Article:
Veteran Stories:
James Victor “Vic” Johnson

Army

  • James Johnson south of the Imjin River in 1952.

    James Johnson
  • James Johnson at a Memory Project event in Ottawa, Ontario. August, 2012.

    James Johnson
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"I would get in there, be laying on my stomach with a bayonet, chipping away very generally at the ice around this mine so I could expose the striker on it and put a pin in it to neutralize it."

Transcript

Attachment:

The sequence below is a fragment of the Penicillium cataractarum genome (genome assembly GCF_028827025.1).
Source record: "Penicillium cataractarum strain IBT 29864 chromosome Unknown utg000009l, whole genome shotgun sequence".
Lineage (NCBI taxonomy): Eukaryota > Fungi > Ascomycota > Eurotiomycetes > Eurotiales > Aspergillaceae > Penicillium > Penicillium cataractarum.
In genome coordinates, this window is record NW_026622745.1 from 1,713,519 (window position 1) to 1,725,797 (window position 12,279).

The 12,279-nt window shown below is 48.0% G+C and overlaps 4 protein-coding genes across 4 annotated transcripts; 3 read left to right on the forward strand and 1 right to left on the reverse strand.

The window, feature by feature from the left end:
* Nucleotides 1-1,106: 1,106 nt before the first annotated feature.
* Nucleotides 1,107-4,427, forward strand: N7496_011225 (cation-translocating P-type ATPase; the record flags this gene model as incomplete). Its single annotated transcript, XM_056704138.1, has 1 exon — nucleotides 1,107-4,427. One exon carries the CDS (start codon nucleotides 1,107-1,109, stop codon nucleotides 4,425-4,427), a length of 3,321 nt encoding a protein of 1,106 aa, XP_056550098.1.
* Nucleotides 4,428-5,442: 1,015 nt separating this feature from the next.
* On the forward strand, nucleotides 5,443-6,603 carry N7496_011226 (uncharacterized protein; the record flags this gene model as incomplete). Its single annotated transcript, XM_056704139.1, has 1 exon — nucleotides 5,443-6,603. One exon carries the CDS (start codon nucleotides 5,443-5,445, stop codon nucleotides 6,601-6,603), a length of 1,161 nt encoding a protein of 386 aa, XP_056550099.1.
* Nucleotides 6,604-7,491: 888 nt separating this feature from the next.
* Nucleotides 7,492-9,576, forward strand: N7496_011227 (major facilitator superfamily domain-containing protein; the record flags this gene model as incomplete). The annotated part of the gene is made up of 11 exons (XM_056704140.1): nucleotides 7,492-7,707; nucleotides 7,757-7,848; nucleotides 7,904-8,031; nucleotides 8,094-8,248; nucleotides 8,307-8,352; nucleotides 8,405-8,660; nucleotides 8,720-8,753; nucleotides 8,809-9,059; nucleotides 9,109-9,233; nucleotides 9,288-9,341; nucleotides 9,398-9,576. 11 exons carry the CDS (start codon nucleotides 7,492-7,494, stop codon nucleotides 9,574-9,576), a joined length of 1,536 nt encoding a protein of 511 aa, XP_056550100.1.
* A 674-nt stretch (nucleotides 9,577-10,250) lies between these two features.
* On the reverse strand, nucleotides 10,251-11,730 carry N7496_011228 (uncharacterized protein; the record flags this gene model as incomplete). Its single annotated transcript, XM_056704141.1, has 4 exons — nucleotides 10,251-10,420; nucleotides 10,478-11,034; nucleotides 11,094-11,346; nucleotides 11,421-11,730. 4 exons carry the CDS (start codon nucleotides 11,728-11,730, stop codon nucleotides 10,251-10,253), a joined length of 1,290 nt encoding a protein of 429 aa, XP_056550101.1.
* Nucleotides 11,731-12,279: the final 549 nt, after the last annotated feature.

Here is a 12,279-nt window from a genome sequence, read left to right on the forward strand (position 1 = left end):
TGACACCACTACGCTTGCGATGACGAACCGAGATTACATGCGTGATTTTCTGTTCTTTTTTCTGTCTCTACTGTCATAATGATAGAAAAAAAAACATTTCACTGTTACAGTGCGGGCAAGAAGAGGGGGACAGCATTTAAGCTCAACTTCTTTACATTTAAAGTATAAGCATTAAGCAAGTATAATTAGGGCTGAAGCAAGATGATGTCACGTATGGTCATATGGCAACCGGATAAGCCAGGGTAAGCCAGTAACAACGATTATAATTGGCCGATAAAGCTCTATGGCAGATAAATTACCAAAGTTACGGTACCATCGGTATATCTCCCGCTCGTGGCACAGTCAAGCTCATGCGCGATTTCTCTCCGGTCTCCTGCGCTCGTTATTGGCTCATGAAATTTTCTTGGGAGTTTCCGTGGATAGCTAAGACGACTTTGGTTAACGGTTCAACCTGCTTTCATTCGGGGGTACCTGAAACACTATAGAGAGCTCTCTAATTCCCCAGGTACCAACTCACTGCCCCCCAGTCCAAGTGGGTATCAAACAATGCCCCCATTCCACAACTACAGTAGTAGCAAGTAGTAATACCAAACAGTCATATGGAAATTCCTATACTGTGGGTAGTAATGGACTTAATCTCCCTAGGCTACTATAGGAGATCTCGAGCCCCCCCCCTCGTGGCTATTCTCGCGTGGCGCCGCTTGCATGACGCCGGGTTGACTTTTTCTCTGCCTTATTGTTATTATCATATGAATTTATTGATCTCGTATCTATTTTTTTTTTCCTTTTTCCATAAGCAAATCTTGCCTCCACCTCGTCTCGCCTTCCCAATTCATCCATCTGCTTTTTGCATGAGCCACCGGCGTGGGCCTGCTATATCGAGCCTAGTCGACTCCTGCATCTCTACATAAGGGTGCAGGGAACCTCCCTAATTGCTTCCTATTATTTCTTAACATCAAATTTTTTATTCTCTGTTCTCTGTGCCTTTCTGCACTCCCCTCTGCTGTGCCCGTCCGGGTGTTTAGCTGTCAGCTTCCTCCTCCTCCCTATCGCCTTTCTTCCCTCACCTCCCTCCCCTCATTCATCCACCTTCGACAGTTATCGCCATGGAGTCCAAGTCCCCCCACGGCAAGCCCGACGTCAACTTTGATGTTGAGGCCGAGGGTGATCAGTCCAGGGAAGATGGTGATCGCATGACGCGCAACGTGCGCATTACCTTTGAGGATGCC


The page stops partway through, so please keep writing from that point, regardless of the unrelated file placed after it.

In Korea there was—well, a lot of people said it was an engineer’s war because we were into a country with no roads. There were very few roads and mountainous, either mountainous or paddy fields. Rice paddies. We had to improve whatever we could there to get roads out so that they could get up to the battalion positions and so forth. So we were working on that type of thing, plus as a troop officer, I was liaison with the PPCLI [Princess Patricia’s Canadian Light Infantry] in this case. Anything engineer-wise that they had come up with, I had to go up and check out. I got involved there very early on. The infantry, whenever they moved their position, you know, every time they went in, they wouldn't take over the position that was there before because obviously it was ranged in by the Chinese artillery. So they'd move the platoon or section position someplace and they always put it in the middle of a minefield. So I had to go in and clear mines to arrange for these positions. It was winter time and there was a fair bit of ice and that and a lot of the mines were covered with ice. So I would get in there, be laying on my stomach with a bayonet, chipping away very generally at the ice around this mine so I could expose the striker on it and put a pin in it to neutralize it. This lasted for a couple days over the thing and I'm in this time, chipping away at this mine and there's this loud noise and I thought the mine has gone off. And then I said well, this can't be 'cause I'm still here. Found out it was—the Americans had an 8-inch battery of guns and they were firing and they were firing just over, you know, they were just clearing the crest of the hill that I was on. So I could hear the snap every time one went over, plus the noise. Anyway, that sort of shook me up for a couple of minutes. The other thing we had was—well, any time the infantry had a problem and they'd have a raid or something come in and the first thing they say, “Well, the minefields didn't work, you know, because the Chinese got up to our position.” So I would say to them, “Well, the minefields don't stop people, they're just there to provide a warning that they're coming and so you can take action.” Oh no. I always remember this one, the PPCLI were on “The Hook,” which got great play with the Marines [United States Marine Corps] when they came in and took over. They had a section out forward of their main position and the Chinese put in an attacked. The troop sergeant called everyone, get into your bunkers. And he called down our own artillery on the position. From that, he won the DCM [Distinguished Conduct Medal] that night. Next morning, I got a call because the minefields didn't stop this Chinese group. So I go up there and go out onto the position. The minefields lay in front of the thing [Canadian positions], I counted 35 dead Chinese and I said, “Look, it worked," you know. "That's what it's supposed to do.”
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